New COVID-19 Vaccine Mandate and Regulations Affecting Large Employers and Federal Contractors

In Labor by David P. Pierce

President Joe Biden announced on September 9 that the federal government will require companies with 100 or more employees to ensure their employees are vaccinated against COVID-19 or test negative for COVID-19 at least once a week. The new requirements will be issued by the Occupational Safety and Health Administration (OSHA) in an Emergency Temporary Standard (ETS) in the coming weeks. It is expected that OSHA will give employers a limited time to get their employees vaccinated after the standard becomes effective or be subject to fines of up to $14,000 per violation.  Employers will also be required to provide …

Coolidge Wall to Speak at the 2021 Dayton Area Chamber of Commerce Talent 360 Forum

In Labor, News by Coolidge Wall Co., L.P.A.

Coolidge Wall is pleased to be presenting at the annual Dayton Area Chamber of Commerce Talent 360 Forum:       Wednesday, March 31, 2021       Options for both in-person and virtual participation!       In Person Location: Marriott University of Dayton       8:30 am to1:30 pm Coolidge’s Marc Fleischauer, chair of the firm’s Labor and Employment Department, will be talking to the area’s HR professionals and others about trending legal topics including: Ohio Discrimination Tort Reform for Employers Reduced Statute of Limitations Elimination of Supervisor Liability Mandatory Administrative Process Coordination with Federal Law What’s …

Ohio Passes Employment Law Uniformity Act Shortening Statutes of Limitation

In Labor, News by Coolidge Wall

On January 12, 2021, Governor DeWine signed HB 352 into law, which brings Ohio’s anti-discrimination statute in line with existing federal law. Among other things, the law does the following key things which benefit employers: Reduces the statute of limitations for most discrimination claims to two years instead of six; Requires claimants to exhaust their administrative remedies and undergo scrutiny in most cases from the Ohio Civil Rights Commission instead of simply proceeding with a lawsuit; Protects managers and supervisors from suit unless they retaliate for opposing a discriminatory practice, aid a discriminatory practice, or obstruct a person from complying …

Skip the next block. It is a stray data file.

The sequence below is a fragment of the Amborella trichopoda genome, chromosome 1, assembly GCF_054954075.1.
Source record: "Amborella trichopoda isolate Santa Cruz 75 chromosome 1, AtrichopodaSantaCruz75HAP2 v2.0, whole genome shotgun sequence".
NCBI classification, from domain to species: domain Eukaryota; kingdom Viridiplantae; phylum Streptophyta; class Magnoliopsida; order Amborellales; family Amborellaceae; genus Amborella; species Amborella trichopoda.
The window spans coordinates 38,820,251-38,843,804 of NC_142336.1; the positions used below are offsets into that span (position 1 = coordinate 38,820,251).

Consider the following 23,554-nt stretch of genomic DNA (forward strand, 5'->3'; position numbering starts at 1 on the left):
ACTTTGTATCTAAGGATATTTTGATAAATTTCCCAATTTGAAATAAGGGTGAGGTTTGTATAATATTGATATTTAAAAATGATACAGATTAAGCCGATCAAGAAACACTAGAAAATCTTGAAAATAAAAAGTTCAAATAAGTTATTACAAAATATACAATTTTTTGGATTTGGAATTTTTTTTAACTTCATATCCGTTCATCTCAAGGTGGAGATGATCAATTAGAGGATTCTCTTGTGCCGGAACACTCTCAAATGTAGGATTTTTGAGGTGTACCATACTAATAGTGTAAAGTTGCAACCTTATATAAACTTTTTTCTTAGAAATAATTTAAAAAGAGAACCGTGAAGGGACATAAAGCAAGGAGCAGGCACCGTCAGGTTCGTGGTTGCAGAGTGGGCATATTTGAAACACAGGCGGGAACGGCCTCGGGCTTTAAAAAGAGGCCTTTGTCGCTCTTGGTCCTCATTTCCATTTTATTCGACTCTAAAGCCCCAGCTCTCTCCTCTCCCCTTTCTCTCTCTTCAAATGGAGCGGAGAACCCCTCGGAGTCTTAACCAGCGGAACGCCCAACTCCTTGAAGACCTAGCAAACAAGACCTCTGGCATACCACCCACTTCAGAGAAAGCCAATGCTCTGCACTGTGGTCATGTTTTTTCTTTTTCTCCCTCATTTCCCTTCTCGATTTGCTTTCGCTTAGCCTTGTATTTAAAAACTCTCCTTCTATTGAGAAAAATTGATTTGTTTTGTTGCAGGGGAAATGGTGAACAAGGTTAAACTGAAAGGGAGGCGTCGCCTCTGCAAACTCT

House Bill 81 Brings Changes to Ohio Workers’ Compensation Law

In Labor by Coolidge Wall

Governor DeWine approved House Bill 81, which makes several significant changes to Ohio Workers’ Compensation law. The changes made by the legislation will go into effect on September 14, 2020. Now is the time to familiarize yourself with how these changes will affect your business. The new statutory language will be set forth in Ohio Revised Code §4123.56(F) and will state, “If an employee is not working or has suffered a wage loss as the direct result of reasons unrelated to the allowed injury or occupational disease, the employee is not eligible to receive compensation under this section.” Applying the …

Election Day and the Workplace: Issues for Ohio Employers

In Labor by Coolidge Wall

Robert Frost once advised, “Thinking isn’t to agree or disagree. That’s voting.” One question that HR professionals are thinking of every election season is, “Do we need to provide employees time to vote?” In Ohio, the answer is likely yes. Ohio Revised Code Section 3599.06 provides that no employer shall discharge or threaten to discharge an elector for taking “a reasonable amount of time to vote on election day.” Ohio employers are prohibited from interfering with, discriminating, or retaliating against an employee who seeks to vote or serve as an election official on Election Day. Does this require employees leaving …